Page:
Not so daunting, as we actually identified one such trustworthy friend who placed his loyalty to the Prince above Masonic vows.  He revealed to us that GLF had been active in Monaco during the 1960s, 1970s, and 1980s, but that its influence waned upon the death of its founder, Mr. Henri Die, in 1990.

These Freemasons, who gathered at Henri Die’s home—Les Villas Bleues, 5 rue de l’Abbaye, Monaco—included Victor Pastor, Michel Pastor, and Raoul Biancheri, brother of Raymond Biancheri, Prince Rainier’s long-serving chief of staff.

After Henri Die’s death, Raoul Biancheri re-launched GLF, but its influence dissipated after Gaston Carrasco, his staunch Masonic right-hand man, left his job as Monaco’s chief public prosecutor.
With regard to the Freemason situation at the time of this briefing, we gleaned this information from the Prince’s trustworthy friend:

A Masonic lodge linked to the Grand Lodge of Britain gathered once a month at St. Paul’s Anglican Church in Monte Carlo.  Most of its members were Anglo-Saxon Monaco residents who did not involve themselves in local political and social life.

Monegasque Freemasons did not meet in Monaco but belonged to lodges located in France, particularly in Beausoleil, Menton, Nice, and Cannes.

We made two recommendations:  

1) to curtail Freemason influence (that is, promotion based on membership rather than merit within Monaco’s police force and judiciary), one should follow Britain’s example and create legislation that obligates all new police recruits to declare alliances to any fraternal orders or secret societies. Transparency would result.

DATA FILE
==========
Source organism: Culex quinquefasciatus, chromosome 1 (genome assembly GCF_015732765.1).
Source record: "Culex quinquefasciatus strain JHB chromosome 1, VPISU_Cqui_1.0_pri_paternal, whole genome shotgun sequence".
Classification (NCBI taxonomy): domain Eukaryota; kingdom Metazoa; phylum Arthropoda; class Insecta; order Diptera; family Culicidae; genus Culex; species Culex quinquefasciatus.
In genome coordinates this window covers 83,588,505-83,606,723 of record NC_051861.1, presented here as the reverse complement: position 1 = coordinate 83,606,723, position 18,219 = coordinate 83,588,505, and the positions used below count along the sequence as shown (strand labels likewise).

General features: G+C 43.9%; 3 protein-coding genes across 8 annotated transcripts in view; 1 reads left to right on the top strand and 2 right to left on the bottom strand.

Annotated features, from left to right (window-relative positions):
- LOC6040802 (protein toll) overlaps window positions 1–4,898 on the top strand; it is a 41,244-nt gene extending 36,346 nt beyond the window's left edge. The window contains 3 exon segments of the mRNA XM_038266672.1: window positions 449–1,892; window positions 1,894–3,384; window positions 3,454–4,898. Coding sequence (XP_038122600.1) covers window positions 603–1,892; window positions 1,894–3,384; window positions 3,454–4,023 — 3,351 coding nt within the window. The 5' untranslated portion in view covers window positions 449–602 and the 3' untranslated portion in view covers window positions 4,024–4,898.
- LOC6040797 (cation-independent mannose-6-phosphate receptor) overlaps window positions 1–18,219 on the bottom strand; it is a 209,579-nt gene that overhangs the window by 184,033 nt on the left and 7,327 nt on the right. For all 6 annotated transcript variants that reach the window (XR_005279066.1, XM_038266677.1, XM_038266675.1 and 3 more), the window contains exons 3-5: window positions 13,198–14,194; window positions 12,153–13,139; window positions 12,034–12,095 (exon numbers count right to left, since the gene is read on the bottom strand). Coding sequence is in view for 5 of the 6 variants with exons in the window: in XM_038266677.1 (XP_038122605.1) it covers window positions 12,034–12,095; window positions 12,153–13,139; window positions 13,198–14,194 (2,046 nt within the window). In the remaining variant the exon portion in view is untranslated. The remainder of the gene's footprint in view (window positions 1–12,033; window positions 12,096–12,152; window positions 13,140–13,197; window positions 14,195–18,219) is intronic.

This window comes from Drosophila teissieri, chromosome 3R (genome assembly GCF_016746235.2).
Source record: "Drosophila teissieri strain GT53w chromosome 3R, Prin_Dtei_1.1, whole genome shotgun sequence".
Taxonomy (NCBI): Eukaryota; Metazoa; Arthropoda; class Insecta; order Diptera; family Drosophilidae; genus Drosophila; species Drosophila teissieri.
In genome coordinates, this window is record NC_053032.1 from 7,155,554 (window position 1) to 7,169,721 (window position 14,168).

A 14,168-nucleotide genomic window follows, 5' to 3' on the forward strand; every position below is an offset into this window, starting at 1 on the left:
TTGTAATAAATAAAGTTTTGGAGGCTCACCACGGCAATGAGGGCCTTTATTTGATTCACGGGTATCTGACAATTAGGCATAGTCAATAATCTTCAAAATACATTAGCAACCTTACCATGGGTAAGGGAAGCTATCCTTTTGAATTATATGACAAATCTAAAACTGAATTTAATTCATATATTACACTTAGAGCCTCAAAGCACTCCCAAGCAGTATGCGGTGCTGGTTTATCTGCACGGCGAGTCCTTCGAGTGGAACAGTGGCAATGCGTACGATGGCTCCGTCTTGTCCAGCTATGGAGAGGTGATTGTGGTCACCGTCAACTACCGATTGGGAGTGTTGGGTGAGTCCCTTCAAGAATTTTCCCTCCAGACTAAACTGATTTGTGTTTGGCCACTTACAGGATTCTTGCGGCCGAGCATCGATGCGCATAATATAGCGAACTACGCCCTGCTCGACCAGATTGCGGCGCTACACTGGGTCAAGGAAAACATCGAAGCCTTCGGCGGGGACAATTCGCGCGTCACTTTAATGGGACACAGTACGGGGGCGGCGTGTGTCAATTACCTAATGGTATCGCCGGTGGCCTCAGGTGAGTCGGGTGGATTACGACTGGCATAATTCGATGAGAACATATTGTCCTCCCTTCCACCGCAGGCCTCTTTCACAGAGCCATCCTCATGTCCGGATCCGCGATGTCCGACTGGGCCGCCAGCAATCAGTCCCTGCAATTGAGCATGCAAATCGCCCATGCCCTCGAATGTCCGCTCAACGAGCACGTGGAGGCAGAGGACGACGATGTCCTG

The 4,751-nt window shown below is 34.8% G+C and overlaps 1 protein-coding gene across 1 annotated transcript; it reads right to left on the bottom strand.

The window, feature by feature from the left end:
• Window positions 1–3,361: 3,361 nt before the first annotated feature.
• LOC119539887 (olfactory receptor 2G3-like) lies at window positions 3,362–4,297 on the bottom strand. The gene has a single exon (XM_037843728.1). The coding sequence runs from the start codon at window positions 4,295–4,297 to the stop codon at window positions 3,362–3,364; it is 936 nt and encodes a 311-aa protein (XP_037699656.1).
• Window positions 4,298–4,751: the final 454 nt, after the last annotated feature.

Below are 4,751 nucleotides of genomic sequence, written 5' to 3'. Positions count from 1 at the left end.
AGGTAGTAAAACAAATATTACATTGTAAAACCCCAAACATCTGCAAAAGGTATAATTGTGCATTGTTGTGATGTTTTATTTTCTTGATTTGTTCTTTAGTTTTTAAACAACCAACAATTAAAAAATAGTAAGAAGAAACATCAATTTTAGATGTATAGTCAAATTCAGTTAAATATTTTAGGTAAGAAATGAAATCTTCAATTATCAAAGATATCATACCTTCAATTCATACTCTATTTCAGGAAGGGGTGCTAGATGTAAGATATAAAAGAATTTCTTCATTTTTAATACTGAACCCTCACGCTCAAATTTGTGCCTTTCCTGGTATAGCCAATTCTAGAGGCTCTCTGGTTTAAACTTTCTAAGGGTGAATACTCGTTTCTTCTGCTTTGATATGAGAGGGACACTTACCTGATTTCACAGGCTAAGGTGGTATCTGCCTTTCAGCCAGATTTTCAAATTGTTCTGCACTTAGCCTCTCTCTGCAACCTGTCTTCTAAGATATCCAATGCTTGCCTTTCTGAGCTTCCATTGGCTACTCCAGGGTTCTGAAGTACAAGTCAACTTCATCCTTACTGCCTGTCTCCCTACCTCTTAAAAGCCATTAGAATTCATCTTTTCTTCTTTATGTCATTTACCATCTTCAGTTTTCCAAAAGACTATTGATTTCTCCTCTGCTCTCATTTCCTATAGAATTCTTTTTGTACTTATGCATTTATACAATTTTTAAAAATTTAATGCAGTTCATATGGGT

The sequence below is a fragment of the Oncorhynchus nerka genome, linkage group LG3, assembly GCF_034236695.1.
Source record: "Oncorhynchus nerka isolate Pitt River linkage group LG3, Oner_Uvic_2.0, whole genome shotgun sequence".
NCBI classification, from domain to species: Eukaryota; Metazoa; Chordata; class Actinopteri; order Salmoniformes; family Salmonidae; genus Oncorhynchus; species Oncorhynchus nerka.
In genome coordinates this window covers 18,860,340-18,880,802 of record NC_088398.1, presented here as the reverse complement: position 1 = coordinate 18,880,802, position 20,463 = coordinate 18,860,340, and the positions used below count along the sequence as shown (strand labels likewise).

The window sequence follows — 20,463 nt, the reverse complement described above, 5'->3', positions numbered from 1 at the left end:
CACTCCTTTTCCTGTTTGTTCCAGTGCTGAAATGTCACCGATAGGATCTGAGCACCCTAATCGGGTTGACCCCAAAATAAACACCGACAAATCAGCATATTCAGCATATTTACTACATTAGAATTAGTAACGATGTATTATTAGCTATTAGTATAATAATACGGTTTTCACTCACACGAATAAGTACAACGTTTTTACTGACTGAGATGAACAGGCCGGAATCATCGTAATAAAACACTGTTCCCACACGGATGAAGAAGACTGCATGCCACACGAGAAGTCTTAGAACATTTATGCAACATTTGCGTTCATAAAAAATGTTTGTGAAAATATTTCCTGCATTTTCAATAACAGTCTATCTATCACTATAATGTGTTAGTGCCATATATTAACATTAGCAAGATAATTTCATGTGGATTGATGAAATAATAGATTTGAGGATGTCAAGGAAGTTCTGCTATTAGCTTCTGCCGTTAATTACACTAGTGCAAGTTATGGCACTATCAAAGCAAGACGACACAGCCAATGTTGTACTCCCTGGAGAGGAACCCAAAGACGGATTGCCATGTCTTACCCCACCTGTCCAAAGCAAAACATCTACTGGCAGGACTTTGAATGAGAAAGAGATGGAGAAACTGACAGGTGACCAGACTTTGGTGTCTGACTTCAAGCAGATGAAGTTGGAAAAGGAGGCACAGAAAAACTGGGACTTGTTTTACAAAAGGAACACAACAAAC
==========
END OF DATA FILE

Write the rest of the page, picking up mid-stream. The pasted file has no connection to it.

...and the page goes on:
2) Quash any attempt to create a Masonic lodge within the Principality.


Fast forward to mid-October 2006, and a meeting with Prince Albert, by now the ruling Sovereign.

He had, the Prince told me, recently granted an audience to Franck Nicholas, his former bobsledding teammate.  A Freemason, Nicholas asked if he could bring two other Freemasons, including Conseil Nationale Vice President Claude de Boisson, for a second audience to pitch him on creating a Masonic lodge in Monaco.  

The Prince added that he had agreed to see them.
Had the Prince lost his proverbial marbles?   

A few years earlier he had instructed me to investigate French Freemasons due to his grave concern about their influence in Monaco.  

We discovered French Freemasonry was corrupted by organized crime.  

So why on earth would the Prince entertain allowing a Masonic lodge within the principality?


Resisting an urge to argue, I countered that if the Prince indeed allowed Freemasons to establish a lodge in Monaco, it should be on condition that, in the interest of transparency, all members publicly declare their affiliation.  

The Prince ventured his opinion that establishing a lodge in Monaco would keep out influence from Masonic lodges in France.  

I begged to differ, pointing out that French persons holding police or government positions in Monaco would continue to be influenced by their own lodges and would use a new Monaco-based lodge to strengthen their power.